The Olympics may boost foreign interest in China to new levels
The upcoming Olympics, which start on Sunday August 10th, have boosted interest in China as a viable overseas investment destination.
China have vowed not to see Olympic investment, standing at around £200 million, wither away after the games have finished, so the economy stands to be permanently boosted.
Buying in China could be a minefield as the country's property laws are not easy to see through if you have never been there or are not familiar with local laws and customs.
Paul Collins of international property magazine Buy Association said that there are some restrictions on sales of Chinese property to foreigners, mainly to prevent the market becoming flooded with international investors and putting properties out of Chinese locals reach.
Usually the restrictions mean that you can only buy one property, and it must be a particular type. There are properties available however, and they can be very good as investment purchases.
According to a recent report by WorldBank, 120 cities and regions within China have been surveyed for their overall investment climate.
Taken into account were differences in the importance of state-owned enterprises in local industries, access to bank loans and overall adequacy of local transport and power.
According to the report, some regions in China have performed better than others, with the Southeast, comprising Jiangsu, Shanghai, Zhejiang, Fujian, and Guangdong, having the best investment climates in the country, followed by Bohai (Shandong, Beijing, Tianjin, and Hebei).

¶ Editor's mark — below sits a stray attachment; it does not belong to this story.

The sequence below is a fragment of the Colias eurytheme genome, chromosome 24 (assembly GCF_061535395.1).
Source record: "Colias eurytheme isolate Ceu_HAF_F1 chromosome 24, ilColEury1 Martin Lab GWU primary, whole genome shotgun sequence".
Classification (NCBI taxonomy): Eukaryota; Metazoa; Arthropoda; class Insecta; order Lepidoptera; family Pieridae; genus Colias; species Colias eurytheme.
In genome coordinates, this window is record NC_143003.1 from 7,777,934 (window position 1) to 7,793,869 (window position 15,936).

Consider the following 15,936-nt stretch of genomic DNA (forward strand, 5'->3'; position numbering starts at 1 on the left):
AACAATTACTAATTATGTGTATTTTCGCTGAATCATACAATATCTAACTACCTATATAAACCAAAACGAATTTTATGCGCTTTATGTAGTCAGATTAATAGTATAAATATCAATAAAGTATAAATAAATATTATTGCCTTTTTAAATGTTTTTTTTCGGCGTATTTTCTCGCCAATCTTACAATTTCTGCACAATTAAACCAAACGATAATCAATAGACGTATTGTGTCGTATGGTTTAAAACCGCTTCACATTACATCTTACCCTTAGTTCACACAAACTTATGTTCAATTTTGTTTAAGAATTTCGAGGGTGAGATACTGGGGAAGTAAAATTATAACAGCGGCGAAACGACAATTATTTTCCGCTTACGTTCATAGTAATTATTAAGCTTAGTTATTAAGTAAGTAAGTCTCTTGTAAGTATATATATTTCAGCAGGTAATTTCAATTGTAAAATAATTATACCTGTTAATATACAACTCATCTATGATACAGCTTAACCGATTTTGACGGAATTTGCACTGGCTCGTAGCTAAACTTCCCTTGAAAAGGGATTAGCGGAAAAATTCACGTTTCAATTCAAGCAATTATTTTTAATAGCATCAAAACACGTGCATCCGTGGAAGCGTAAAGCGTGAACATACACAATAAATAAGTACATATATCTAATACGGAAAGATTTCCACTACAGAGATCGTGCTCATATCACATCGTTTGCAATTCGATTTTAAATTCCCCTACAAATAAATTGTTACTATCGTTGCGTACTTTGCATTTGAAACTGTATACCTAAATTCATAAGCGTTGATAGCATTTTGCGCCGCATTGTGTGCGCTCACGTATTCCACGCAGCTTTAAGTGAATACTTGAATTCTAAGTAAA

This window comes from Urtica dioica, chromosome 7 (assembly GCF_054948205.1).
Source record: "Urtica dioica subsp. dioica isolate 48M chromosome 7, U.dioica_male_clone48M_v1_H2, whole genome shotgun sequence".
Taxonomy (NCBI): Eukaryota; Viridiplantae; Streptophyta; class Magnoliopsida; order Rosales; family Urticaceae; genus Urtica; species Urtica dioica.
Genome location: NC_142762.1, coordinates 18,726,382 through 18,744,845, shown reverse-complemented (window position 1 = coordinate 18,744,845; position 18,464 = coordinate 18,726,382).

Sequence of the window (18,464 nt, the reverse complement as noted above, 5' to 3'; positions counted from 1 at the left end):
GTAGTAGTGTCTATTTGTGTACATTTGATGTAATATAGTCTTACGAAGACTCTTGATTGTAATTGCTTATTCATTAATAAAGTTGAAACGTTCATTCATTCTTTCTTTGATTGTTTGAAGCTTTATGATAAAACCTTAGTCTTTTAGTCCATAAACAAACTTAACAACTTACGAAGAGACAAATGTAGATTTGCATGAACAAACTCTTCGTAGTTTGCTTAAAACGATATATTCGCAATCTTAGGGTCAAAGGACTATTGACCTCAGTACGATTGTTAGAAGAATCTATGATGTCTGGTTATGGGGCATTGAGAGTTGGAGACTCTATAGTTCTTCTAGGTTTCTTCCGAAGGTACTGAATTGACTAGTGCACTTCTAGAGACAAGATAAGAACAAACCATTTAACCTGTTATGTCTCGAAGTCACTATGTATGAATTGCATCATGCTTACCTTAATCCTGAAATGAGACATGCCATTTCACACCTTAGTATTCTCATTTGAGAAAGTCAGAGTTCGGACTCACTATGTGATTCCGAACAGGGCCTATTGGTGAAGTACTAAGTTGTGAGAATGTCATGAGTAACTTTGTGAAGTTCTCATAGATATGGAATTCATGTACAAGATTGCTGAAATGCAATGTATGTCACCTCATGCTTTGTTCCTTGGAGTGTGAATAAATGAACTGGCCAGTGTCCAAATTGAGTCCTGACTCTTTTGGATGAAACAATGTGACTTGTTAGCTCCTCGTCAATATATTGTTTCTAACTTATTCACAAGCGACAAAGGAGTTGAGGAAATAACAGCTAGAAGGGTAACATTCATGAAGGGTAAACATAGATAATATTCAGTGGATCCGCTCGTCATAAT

The Northwest regions of Shanxi, Shaanxi, Neimenggu, Ningxia, Qinghai, Gansu, and Xinjiang, were ranked last.
The Knight Frank 2008 Report indicates that China's first tier investment cities are Shanghai, Beijing, Guangzhou and Shenzhen.
However, with surging land prices and the lack of urban land availability in those cities, property developers have gradually shifted their attention to China's second tier cities instead, many of which are in the Bohai Rim Region.
Foreign individuals and foreign companies can buy commercial real estate in China only if they do so in the name of a Chinese corporation either as a Wholly Foreign-Owned Enterprise (WFOE) or Joint Venture (JV) established for this purpose.
To find out about the legalities of buying property in China, visit www.hg.org/realest.html.
Mr. Collins of Buy Association advises that the best way to research property investment in China is to link up with specialists who are connected to officialdom, as this will provide information on where the next promising developments are likely to be constructed.
Investor portal Totallyproperty.com has said that the prospects for the Chinese property market have been enhanced by the government's spending of much of the proceeds of its economic growth on developing the infrastructure.